The first few times you have sex after delivery may not be the best you’ve ever had in terms of orgasms. Some women report that they don’t experience an orgasm for weeks—even if they were highly orgasmic before having their baby.
Be patient with yourself and your body, and spend quality time alone with your partner regularly, even for only 15 minutes.
How Is Sex After Delivery With Stitches
Here’s what you need to know about sex after delivery with stitches.
First, you must check with your doctor before having sex if you’ve had a caesarean section. While some women will be able to resume their normal activities after just a few days, others may need more time (up to 6 weeks).
If you had stitches placed at the time of delivery, they should dissolve on their own within 2 to 4 weeks.
If you need medical attention for your stitches, don’t hesitate to contact your doctor or midwife immediately. They’ll be able to advise you on what steps you should take next and how long it might take for them to dissolve completely. It is so that intercourse can occur safely again without causing further damage.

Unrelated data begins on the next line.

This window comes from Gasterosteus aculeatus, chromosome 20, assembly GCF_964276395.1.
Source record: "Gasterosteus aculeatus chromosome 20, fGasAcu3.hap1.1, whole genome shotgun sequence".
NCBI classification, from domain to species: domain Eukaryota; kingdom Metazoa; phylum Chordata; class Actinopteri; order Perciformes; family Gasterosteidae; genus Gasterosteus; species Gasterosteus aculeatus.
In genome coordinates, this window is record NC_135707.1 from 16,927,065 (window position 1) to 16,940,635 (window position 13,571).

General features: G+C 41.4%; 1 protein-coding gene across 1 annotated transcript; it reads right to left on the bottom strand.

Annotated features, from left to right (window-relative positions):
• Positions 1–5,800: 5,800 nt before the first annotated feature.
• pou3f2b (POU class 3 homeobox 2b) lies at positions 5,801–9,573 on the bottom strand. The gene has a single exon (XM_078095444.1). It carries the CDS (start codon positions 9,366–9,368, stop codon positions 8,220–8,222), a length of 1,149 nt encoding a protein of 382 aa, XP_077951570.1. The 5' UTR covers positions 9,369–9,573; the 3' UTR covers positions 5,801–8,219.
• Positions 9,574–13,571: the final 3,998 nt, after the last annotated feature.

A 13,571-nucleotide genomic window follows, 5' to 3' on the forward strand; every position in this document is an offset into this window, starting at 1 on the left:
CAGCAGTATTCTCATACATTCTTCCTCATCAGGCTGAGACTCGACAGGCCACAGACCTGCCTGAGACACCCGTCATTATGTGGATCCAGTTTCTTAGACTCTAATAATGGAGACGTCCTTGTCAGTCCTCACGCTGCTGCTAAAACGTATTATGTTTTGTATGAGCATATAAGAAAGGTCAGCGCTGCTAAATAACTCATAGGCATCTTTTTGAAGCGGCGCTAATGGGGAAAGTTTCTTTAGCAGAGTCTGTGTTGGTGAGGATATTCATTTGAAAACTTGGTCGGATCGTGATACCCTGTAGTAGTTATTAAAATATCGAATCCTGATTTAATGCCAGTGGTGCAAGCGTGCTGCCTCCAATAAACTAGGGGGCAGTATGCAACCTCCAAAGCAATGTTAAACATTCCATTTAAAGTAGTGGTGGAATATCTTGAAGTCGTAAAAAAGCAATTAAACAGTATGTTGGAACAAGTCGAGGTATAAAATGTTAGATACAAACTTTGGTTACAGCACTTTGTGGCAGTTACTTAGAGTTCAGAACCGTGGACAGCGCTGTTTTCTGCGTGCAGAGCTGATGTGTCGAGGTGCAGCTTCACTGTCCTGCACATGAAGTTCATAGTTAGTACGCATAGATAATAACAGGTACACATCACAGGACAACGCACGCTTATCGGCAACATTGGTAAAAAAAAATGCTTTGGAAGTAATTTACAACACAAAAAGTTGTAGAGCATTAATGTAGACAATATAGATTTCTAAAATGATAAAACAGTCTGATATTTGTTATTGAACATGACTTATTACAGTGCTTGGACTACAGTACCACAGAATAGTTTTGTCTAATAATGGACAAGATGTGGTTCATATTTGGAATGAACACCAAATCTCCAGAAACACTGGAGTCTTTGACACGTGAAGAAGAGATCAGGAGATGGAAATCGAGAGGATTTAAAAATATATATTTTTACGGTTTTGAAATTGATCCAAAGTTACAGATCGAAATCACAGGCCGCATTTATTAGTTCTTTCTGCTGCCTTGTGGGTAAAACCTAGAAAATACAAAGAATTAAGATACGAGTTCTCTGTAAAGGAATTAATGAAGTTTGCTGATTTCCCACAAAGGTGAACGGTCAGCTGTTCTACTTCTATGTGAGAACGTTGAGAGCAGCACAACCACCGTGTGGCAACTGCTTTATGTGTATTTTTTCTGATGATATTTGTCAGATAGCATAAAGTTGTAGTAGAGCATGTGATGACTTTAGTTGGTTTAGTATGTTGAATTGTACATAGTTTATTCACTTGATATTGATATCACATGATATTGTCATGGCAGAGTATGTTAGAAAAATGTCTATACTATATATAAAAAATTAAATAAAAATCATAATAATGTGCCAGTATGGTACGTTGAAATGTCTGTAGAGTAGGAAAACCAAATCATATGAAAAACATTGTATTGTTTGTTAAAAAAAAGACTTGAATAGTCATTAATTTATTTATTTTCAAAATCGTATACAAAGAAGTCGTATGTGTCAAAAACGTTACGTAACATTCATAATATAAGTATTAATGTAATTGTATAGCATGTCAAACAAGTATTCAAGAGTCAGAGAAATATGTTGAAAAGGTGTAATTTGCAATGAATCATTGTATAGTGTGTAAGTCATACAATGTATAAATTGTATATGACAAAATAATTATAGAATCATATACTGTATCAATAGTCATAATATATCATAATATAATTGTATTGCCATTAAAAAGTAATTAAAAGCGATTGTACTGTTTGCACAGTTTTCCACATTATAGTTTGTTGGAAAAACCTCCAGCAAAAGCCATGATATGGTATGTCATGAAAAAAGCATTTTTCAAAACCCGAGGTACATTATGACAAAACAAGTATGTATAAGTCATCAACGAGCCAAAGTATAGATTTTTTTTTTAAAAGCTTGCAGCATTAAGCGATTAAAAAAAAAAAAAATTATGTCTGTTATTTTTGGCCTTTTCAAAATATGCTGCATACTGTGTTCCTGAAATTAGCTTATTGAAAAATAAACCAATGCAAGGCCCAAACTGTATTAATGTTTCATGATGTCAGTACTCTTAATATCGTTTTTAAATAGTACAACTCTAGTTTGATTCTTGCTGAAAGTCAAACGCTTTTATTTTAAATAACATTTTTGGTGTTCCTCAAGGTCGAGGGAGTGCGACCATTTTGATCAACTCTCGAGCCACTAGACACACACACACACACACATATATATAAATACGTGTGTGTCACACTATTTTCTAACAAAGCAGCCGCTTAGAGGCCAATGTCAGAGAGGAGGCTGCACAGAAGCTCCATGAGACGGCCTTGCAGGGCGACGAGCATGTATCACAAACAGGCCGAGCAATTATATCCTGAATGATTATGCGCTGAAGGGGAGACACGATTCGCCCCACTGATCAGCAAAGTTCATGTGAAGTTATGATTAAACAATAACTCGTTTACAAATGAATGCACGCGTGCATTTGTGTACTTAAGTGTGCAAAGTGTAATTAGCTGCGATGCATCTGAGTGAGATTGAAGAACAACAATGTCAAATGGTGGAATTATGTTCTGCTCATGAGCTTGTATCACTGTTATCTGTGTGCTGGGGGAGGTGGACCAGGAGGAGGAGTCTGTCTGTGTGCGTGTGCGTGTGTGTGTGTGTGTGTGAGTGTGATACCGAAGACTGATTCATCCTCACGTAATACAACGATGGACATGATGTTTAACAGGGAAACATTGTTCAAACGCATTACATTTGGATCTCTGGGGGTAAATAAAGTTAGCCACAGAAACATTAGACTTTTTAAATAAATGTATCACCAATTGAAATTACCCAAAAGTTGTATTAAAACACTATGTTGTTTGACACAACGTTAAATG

Bleeding After Postpartum Sex
You’ve waited a long time for the postpartum bleeding to stop so you can have sex, only for them to happen again after doing the deed. What is up with that? Here are two reasons why this could happen.
- Irritated cervix – Your cervix has been through a lot during the past nine months, and it’s feeling sensitive up to now, so expect that some action will cause light bleeding.
- Uterine contraction – Remember how having an orgasm causes your uterus to contract? That’s likely to cause some light bleeding.
Light postpartum bleeding after sexual intercourse is normal, but if after the deed you are feeling severe pain, or if the flow gets too heavy that you need to change your pad every couple of hours, then do not hesitate to contact your doctor.
Sex After Delivery Precautions
Postpartum sex can be a little tricky. It’s not impossible, but you should take precautions to ensure that you and your partner are safe.